by JODY MADEIRA
Like many other social, cultural, and public health issues, firearm safety doesn’t and can’t exist in isolation from other developments, such as civil rights, ideological extremism, redistricting, national and household economic health and inequality, and health care accessibility.
What’s at stake for Bloomington in the next election mirrors what’s at stake in other American cities, due to legal design and recent history. Indiana law prohibits local governments from regulating firearms, ammunition, or firearm accessories, but contemporary events have placed the future of gun violence policy in the hands of the next president. Among the highest priorities are judicial appointments, federal and state legislation and policies towards non- enforcement social movements, funding for gun violence research and community gun violence prevention and regulating new firearms technologies.
Judicial Appointments: As of early August 2020, President Trump had confirmed three associate Supreme Court justices, 53 U.S. Court of Appeals judges, and 146 U.S. District Court judges, establishing judicial pipelines for Second Amendment reinterpretations that veer sharply toward gun rights without consideration of longstanding and lawful regulations.
Trump’s strategy has already reaped rewards. In a recent U.S. Court of Appeals for the 9th Circuit case, two U.S. judges appointed by Trump and George W. Bush cast votes on a three- judge panel to invalidate California’s voter-approved Proposition 63, banning “high-capacity” gun magazines (10-plus rounds), concluding it violated the Second Amendment. Another conservative appointee [to the Supreme Court] would swing the court heavily and irrevocably toward the right.
Federal & State Legislation: Congressional and state legislative elections will cast the dice for gun rights measures like universal background checks for all gun sales (currently stuck in the Senate for 18 months), repealing permit requirements, Extreme Risk Protection Order (ERPO) statutes allowing firearms confiscation for individuals who could endanger themselves or others, prohibitions on military-style rifles and high-capacity magazines, restoration of firearms to individuals who committed violence felonies and domestic violence misdemeanors, and concealed carry reciprocity legislation allowing one permit to be valid in all 50 states.
This election will also determine how governments handle non-enforcement movements such as Second Amendment sanctuaries, where local officials, often sheriffs, pledge to ignore regulations they consider unconstitutional, such as ERPOs. Thus far, most governors have displayed indulgence, failing to censor city councils and sheriffs who essentially pledge to not enforce duly enacted laws.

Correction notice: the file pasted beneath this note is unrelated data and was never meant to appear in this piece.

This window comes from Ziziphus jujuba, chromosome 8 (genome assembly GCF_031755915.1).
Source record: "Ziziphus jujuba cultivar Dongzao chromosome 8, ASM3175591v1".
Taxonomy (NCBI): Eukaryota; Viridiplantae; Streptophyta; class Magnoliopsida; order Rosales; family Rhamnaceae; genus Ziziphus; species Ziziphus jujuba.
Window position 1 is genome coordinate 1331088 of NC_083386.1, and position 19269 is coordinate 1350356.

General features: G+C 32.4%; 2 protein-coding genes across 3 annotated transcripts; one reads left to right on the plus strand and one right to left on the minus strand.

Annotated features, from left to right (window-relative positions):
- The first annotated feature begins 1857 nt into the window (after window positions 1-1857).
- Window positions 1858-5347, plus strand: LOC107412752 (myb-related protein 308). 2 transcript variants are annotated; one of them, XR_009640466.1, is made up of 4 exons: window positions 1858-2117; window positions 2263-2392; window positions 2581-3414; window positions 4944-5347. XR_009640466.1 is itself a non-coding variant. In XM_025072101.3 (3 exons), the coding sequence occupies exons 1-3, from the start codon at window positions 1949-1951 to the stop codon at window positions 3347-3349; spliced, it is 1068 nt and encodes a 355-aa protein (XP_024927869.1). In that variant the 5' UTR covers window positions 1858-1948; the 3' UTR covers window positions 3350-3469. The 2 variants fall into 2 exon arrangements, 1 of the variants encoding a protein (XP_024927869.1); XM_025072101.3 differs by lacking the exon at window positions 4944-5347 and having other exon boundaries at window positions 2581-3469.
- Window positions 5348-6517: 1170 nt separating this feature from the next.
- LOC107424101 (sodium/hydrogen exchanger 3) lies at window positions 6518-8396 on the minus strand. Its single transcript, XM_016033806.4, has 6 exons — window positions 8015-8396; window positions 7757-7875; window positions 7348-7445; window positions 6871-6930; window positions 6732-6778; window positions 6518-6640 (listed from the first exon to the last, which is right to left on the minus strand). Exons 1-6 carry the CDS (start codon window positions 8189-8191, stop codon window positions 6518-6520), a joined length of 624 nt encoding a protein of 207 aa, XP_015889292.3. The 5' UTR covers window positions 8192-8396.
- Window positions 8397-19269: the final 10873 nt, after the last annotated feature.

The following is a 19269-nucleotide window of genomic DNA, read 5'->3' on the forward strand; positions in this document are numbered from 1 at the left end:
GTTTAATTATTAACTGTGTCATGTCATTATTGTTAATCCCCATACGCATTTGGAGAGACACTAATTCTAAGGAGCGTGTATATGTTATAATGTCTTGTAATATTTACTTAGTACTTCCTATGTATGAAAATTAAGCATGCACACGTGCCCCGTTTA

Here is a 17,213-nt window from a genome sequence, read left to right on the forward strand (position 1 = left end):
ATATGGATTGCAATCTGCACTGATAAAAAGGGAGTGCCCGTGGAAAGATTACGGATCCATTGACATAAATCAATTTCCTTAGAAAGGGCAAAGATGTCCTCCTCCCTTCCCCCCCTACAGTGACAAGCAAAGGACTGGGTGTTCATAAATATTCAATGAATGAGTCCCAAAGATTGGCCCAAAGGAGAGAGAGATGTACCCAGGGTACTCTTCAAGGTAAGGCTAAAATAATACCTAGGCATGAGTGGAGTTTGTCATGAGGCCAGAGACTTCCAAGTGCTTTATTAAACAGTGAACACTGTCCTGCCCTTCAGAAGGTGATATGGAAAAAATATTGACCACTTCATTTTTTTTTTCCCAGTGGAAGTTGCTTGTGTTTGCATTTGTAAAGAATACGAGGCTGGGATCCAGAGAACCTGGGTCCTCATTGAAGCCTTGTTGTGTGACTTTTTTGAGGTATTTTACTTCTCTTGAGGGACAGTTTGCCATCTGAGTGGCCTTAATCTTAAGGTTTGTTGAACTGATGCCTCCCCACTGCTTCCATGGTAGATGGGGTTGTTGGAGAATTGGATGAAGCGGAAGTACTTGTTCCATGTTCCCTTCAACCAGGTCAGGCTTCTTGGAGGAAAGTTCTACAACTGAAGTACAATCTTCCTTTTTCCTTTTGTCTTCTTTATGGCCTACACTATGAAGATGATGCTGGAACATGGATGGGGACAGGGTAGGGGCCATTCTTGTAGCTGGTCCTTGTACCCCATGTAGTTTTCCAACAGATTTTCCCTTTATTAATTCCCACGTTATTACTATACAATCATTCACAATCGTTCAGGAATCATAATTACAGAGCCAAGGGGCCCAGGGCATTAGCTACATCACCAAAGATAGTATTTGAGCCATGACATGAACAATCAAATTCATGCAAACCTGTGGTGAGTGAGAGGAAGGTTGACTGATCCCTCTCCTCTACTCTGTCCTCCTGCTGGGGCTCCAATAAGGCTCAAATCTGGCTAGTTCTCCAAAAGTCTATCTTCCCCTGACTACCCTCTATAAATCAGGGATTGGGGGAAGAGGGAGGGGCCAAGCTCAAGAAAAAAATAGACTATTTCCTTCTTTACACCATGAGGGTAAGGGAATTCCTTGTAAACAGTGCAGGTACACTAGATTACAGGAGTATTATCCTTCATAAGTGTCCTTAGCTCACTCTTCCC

Funding for Gun Violence Research & Programming: The 2020 election will also strongly influence allocation of federal and state dollars for gun violence research and prevention. In late December 2019, Congress allocated $25 million for gun violence research—the first time in almost 20 years. This is tremendous, but sustained research programs require greater funding and robust institutional commitments. Single- year appropriations constrain research opportunities; it is difficult to get meaningful results within so short a time, and this model leaves funding futures uncertain, prompting researcher insecurities about whether funding will continue from year to year.
The future of evidence-based community violence prevention programming is also uncertain—ironic, because popular and institutional support for community violence prevention programs is high. This could jeopardize the forward momentum spurred by a 2019 House Judiciary Committee hearing on community gun violence. There, experts testified about gun violence as a public health crisis alleviated through tools like cognitive behavioral therapy, violence interruption, and focused deterrence.
Regulating New Technologies: Crucially, the election will also help to determine whether and how untraceable 3D-printed firearms will be regulated, including plan distribution. Currently, only California, Connecticut, New Jersey, and New York have passed laws addressing these “ghost guns,” but more states are likely to pursue such measures.
The 2020 election is on target to chart the future of firearms regulation and gun violence prevention.
Dr. Jody Madeira is professor of law and Louis F. Niezer Faculty Fellow at the Indiana University Maurer School of Law, where she is also co-director of the Center for Law, Society & Culture. She is the author of two books: Killing McVeigh: The Death Penalty and the Myth of Closure (New York University Press, 2012) and Taking Baby Steps: How Patients and Fertility Clinics Collaborate in Conception (University of California Press, 2018).